Re: Getting Diagnosed
Petit Mal - Type of epileptic seizure, lesser-cousin of the more well-known grand mal seizure. I used to think these two were the only types of epilepsy, and congratulated myself because I knew of one more type than most people. (I don’t know if arrogance is a symptom of Aspergers, or if it’s just me. If Sheldon Cooper is a 10, I’m a 6 or 7).
Turns out there are dozens of different types of epilepsy. I have one of those, on top of my mild Aspergers. My epilepsy manifests as violent temper-tantrums, which are easy to ascribe to me being a stroppy, undisciplined man-child, rather than to an electrical storm inside my brain.
It's a dangerous combination: The Aspergers cause me to be easily frustrated, which in turn causes stress that can trigger the seizures. From the outside it just looks like I couldn't handle not having my way, and threw a shit-fit.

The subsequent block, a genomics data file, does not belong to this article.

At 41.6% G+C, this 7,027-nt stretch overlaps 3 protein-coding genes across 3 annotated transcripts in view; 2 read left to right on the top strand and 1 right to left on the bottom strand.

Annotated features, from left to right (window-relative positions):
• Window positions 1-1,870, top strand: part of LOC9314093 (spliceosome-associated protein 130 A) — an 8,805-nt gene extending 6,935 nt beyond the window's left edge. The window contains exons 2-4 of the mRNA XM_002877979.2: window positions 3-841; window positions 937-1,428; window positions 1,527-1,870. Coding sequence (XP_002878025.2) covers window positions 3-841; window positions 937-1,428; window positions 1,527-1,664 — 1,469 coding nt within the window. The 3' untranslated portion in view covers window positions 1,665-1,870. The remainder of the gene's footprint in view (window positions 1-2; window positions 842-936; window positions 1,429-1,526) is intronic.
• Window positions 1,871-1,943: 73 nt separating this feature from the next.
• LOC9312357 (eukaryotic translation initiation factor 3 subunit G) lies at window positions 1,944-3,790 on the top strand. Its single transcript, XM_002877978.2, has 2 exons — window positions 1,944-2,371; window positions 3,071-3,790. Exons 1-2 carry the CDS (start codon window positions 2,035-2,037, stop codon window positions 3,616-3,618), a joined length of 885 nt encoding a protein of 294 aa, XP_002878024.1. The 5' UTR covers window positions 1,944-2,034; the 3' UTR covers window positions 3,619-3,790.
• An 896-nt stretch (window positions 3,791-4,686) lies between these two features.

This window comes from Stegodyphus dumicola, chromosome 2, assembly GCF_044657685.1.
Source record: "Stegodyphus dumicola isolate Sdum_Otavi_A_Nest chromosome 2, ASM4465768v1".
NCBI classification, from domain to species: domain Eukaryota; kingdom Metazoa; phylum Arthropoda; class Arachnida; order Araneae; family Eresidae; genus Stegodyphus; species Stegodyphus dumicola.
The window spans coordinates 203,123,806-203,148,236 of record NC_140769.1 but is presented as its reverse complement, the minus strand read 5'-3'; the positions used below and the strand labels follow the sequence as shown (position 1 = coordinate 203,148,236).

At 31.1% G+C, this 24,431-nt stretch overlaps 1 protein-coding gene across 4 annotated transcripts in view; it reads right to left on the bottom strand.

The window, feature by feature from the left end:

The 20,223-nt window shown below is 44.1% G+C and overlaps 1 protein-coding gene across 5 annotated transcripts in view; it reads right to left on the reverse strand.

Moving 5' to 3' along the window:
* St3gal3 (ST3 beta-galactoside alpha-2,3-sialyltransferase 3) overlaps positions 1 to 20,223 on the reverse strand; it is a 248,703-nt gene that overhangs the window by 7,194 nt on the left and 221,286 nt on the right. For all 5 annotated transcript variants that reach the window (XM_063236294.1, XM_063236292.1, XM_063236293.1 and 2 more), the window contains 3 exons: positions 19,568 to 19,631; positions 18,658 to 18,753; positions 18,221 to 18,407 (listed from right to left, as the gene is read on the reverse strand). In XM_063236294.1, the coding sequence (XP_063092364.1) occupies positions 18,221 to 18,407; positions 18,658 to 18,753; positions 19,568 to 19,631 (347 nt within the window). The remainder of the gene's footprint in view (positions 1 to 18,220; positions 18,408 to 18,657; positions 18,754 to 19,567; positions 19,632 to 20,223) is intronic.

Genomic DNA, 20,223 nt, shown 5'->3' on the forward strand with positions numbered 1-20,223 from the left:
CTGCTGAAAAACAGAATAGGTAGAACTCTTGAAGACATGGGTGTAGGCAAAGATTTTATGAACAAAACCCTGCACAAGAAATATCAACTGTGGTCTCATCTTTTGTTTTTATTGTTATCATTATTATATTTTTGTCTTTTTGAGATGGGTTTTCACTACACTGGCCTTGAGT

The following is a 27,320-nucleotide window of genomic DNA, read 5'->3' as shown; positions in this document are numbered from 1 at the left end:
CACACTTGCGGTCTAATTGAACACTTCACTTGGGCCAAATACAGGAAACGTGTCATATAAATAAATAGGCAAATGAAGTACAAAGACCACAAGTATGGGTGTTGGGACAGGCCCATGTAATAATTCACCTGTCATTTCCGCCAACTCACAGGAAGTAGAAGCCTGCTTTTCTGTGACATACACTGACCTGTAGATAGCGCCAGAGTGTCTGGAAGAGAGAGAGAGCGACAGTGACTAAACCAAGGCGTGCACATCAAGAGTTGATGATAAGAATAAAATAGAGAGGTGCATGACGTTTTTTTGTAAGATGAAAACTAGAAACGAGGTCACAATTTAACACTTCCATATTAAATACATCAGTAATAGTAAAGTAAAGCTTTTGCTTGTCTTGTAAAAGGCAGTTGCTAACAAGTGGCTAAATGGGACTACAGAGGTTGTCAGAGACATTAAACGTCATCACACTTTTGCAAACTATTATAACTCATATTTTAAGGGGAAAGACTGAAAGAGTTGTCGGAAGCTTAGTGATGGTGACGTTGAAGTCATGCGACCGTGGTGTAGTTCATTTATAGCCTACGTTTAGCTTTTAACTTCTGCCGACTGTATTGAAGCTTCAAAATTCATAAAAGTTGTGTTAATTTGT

Now I take anti-epileptic drugs that have improved my quality of life 10,000%. I no longer have the tantrums, which makes my life easier; it makes the people around me less scared of me, whichobviously improves my interactions with them, which makes my life easier still; I no longer get in trouble at work for scaring away customers (I had to go through a disciplinary, back before I was diagnosed); and the meds greatly alleviated the depression that had dogged me since childhood. (Depression, both unipolar and bipolar, are linked with epilepsy in some way, such that one can be confused for the other, and drugs for one can have the side-effect of alleviating the other.)
Moral of my story: If you think there is something "wrong" with you, your child, or a loved one, get a professional diagnosis as soon as possible. Do not, like I did, wait till you're 38 and your life is already a mess. Proper therapy (drugs and/or psychiatric) can make all the difference.